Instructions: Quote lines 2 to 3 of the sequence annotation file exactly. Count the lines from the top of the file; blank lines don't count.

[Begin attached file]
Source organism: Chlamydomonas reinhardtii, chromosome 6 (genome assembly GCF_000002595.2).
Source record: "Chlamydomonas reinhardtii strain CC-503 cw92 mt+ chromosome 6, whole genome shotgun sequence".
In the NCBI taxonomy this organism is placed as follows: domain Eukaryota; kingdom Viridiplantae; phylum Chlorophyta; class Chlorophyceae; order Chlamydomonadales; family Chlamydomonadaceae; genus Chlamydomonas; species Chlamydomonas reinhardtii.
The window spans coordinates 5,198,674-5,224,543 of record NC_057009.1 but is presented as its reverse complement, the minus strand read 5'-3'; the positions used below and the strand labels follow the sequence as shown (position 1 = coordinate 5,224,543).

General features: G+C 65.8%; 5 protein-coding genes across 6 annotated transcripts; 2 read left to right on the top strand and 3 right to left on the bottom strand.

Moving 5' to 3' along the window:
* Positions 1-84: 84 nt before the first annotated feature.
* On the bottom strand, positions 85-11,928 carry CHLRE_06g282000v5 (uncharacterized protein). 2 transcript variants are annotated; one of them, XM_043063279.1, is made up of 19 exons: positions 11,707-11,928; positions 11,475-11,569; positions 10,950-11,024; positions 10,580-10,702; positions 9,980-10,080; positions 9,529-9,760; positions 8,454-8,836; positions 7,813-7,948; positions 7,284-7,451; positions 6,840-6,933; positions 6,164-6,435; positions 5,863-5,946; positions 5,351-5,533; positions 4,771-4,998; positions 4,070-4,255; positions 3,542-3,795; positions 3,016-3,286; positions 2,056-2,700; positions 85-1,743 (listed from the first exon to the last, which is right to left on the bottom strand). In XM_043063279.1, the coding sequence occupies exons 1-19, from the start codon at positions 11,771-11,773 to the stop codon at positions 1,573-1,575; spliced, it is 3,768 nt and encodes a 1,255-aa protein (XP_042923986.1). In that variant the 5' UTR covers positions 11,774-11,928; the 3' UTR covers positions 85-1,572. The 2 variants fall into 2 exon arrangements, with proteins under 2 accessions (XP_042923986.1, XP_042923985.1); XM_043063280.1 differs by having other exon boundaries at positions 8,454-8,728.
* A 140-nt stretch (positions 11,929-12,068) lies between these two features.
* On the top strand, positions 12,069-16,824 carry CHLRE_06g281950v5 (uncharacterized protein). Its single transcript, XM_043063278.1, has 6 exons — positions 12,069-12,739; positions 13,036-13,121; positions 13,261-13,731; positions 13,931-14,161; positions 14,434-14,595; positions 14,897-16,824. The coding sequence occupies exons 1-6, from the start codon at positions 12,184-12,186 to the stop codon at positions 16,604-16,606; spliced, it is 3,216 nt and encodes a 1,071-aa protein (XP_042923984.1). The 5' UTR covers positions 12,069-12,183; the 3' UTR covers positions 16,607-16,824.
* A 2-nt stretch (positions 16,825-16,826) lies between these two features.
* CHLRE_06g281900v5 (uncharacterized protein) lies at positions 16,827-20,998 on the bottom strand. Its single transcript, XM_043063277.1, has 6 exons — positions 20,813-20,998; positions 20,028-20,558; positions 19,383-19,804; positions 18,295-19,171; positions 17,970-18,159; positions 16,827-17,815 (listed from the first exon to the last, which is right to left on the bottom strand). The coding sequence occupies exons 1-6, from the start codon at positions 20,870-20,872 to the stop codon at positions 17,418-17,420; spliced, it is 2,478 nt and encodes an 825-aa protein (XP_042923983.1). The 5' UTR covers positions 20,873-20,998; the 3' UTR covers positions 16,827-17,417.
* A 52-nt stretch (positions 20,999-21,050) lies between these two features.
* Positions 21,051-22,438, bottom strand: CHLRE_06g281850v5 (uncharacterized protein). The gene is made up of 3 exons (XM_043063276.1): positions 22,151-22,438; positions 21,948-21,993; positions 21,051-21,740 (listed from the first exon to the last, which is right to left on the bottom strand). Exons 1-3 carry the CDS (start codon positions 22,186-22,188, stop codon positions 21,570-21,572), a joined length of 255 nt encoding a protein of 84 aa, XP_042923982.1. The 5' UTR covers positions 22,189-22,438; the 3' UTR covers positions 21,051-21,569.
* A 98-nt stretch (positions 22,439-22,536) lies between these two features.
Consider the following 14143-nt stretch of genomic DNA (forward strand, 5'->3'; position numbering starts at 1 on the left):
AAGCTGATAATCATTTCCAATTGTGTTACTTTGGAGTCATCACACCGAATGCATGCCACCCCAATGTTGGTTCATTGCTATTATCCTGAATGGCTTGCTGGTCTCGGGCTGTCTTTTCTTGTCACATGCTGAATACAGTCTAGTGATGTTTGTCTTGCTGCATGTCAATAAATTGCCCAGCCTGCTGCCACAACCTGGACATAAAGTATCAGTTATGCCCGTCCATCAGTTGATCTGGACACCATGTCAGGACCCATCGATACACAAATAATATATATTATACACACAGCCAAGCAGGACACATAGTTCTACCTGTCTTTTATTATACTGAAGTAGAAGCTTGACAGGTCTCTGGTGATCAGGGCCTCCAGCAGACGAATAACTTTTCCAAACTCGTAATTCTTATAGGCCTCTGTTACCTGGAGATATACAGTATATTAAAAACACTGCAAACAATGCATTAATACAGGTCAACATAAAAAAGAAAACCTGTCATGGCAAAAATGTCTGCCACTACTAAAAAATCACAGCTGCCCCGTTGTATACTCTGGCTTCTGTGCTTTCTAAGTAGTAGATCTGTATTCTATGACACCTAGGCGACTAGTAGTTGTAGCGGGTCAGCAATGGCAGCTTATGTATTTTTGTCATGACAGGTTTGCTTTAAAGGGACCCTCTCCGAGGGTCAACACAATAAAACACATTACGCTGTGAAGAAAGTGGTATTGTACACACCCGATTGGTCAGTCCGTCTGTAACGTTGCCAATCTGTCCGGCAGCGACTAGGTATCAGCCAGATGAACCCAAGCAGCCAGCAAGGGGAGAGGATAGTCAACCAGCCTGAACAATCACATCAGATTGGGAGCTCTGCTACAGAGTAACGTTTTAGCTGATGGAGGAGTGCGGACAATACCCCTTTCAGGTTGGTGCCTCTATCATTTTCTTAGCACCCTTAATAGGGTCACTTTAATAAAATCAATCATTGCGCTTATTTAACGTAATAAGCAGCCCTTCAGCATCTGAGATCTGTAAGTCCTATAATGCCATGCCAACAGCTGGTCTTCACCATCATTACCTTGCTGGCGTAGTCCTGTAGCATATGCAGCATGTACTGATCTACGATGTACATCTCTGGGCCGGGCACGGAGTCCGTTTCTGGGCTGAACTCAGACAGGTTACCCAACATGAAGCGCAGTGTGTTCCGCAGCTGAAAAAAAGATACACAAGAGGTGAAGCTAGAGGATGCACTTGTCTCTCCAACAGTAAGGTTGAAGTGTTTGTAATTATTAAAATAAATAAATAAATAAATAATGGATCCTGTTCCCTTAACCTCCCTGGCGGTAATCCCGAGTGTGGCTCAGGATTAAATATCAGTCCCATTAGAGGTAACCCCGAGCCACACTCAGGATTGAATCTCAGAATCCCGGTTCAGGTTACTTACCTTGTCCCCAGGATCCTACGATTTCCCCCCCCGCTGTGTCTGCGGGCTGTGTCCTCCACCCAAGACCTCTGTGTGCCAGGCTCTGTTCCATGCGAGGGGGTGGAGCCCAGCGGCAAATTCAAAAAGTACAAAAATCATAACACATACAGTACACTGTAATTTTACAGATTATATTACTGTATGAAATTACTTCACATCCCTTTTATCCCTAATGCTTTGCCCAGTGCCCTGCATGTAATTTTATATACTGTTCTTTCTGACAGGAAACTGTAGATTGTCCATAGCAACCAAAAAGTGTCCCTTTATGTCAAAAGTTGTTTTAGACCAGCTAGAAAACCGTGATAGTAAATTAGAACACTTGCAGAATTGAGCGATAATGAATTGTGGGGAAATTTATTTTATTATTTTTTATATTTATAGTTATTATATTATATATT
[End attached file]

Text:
Source record: "Chlamydomonas reinhardtii strain CC-503 cw92 mt+ chromosome 6, whole genome shotgun sequence".
In the NCBI taxonomy this organism is placed as follows: domain Eukaryota; kingdom Viridiplantae; phylum Chlorophyta; class Chlorophyceae; order Chlamydomonadales; family Chlamydomonadaceae; genus Chlamydomonas; species Chlamydomonas reinhardtii.